I finally spent the afternoon catching up on COETAIL videos for Course 2. The main theme behind the videos I watched were that of copyright controversies and ownership of intellectual property, and the laws that protect them.
I enjoyed watching “Everything is a Remix” by Kirby Ferguson. As he notes, when we copy, we justify our actions. But when others copy, we are outraged and shocked. The phrase he uses “Loss Aversion” is an accurate term to describe the strong emotions we feel when we think our work has been stolen from us.
I found the two sides considered very interesting. Ferguson mentions both Disney and Steve Jobs in his account and explains the different considerations made at different points in their careers. Steve Jobs for example, was open about copying the information from Xerox, but vilified others such as Android for then copying his model. What’s good for the Goose is not always good for the gander.
I found both Clay Shirky’s video “Why the SOPA and PIPA bills are bad”, and Larry Lessig’s “Laws that Choke Creativity” informative and justified. I feel that the creation of these bills have come about from a generation that is still so unfamiliar and nervous about technology, and in particular the Internet. I do feel there is a need to educate and emphasise the need to consider copyrighted and patented property, but these laws need to be realistically revised and rewritten to reflect the demands, skills and direction that the youth of today are capable of, and to ensure that we do not dampen their creativitiy as Lessig discusses in his video below.
This brings me to why I am now outing my husband as a “pirate”. Tonight, after a casual conversation at dinner about the videos I had watched today, we got into conversation for and against the role that today’s youth will play in future policy making.
Generally speaking, I feel that some of the current politicians are from a generation that not only, does not entirely understand the Internet, but is also afraid of it….because they do not understand it. A vicious cycle. Technology was not a part of their youth. Their knowledge of the Internet is a learned one from their young-mid adult years. Navigating the internet may not be a norm for many of the politicians and policy makers of today.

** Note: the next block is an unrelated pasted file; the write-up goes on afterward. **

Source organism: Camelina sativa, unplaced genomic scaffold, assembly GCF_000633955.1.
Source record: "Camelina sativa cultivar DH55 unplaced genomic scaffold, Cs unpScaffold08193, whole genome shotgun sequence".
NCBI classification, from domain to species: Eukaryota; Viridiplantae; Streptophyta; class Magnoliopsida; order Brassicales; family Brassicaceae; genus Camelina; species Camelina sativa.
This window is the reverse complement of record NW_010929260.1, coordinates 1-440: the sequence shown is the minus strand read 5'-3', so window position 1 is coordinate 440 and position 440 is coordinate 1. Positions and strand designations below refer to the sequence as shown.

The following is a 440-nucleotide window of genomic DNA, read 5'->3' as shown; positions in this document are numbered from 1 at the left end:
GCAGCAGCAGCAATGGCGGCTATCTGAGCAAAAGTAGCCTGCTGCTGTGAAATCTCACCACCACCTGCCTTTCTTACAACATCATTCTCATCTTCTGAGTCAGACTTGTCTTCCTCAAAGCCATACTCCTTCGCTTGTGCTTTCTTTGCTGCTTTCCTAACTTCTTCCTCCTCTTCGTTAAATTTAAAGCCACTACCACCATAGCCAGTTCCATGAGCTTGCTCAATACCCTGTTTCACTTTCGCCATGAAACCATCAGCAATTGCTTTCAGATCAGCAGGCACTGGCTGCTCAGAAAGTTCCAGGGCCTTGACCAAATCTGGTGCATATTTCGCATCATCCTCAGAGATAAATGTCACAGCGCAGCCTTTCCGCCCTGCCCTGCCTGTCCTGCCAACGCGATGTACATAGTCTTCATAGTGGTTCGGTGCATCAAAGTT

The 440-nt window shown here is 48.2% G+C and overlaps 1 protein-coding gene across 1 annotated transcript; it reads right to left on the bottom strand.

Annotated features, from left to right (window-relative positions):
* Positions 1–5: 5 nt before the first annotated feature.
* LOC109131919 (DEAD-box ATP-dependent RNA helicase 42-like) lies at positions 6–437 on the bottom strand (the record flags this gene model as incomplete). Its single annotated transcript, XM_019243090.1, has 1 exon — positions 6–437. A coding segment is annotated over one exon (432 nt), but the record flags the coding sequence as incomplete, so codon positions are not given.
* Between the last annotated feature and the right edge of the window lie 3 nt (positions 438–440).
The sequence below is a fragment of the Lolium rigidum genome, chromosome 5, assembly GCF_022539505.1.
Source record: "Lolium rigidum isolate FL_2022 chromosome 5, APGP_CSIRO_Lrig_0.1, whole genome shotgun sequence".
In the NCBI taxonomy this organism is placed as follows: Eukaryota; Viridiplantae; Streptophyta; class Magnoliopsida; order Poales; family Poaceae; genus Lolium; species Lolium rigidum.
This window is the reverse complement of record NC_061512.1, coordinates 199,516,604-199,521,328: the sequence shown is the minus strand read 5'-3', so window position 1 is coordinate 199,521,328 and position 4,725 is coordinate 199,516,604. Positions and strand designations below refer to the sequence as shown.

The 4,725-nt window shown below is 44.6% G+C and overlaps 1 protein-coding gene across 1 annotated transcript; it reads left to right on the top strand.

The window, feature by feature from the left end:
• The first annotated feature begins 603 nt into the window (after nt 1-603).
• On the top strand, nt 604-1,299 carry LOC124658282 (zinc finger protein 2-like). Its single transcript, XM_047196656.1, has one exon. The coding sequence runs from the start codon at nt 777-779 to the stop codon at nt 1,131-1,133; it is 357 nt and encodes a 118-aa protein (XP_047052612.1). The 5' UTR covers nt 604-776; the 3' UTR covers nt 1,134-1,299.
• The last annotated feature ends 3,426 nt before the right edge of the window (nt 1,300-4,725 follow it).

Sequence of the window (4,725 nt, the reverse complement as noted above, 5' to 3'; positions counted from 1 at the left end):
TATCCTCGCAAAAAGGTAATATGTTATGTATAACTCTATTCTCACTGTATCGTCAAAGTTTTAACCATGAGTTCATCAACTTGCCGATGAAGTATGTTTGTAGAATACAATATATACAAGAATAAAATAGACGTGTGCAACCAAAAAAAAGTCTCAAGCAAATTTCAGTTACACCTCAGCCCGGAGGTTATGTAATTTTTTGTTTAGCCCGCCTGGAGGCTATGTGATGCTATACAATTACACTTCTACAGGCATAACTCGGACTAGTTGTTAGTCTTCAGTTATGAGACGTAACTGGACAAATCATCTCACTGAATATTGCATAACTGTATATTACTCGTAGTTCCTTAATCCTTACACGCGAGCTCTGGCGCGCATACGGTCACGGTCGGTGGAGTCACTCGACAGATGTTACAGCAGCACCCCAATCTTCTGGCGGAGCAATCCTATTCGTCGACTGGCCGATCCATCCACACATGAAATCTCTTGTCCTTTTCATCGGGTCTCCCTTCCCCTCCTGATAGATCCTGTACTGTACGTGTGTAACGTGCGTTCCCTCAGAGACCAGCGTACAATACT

In contrast, those who learned to use technology at an early age or in their school age years may be more comfortable and understanding of the Internet and the technologies that go with it. Today’s youth will change policies and legislation regarding copyright laws because they will understand the internet and technology better than the Senators currently in office.
We then debated if this was likely to be a reality or not. I voted that today’s youth will be better equipped to create laws that more adequately reflect the use of the Internet and that copyright and patenting laws will change accordingly. He thought we were talking about technology as a broad subject and argued that technology will still continue to grow, and at a far more rapid pace than it is today. Therefore we will always be having to learn to use new technology and most likely be one step behind the game even if we are part of the digital native generation. The breakdown came with the confusion of what we were talking about….the Internet by itself, or technology as a whole.
Anyway……..a casual dinner conversation where I floated my theories of copyright laws ended with him RUNNING up to his laptop and penning a blog post IN SECRET before I could, and then come wandering downstairs to tell me about his “new” idea.
He stole my idea and then claimed it to be his own. He aimed to post his blog before me, and if he could have, would have put a patent on it.
Litigation is the new buzz word in our house. To quote him, he said, “The only mistake you made was not patenting your idea!”
This is a perfect (if not completely unimportant) example of copying, transforming and combining or rather Stealing, rewording slightly differently and selling me out!!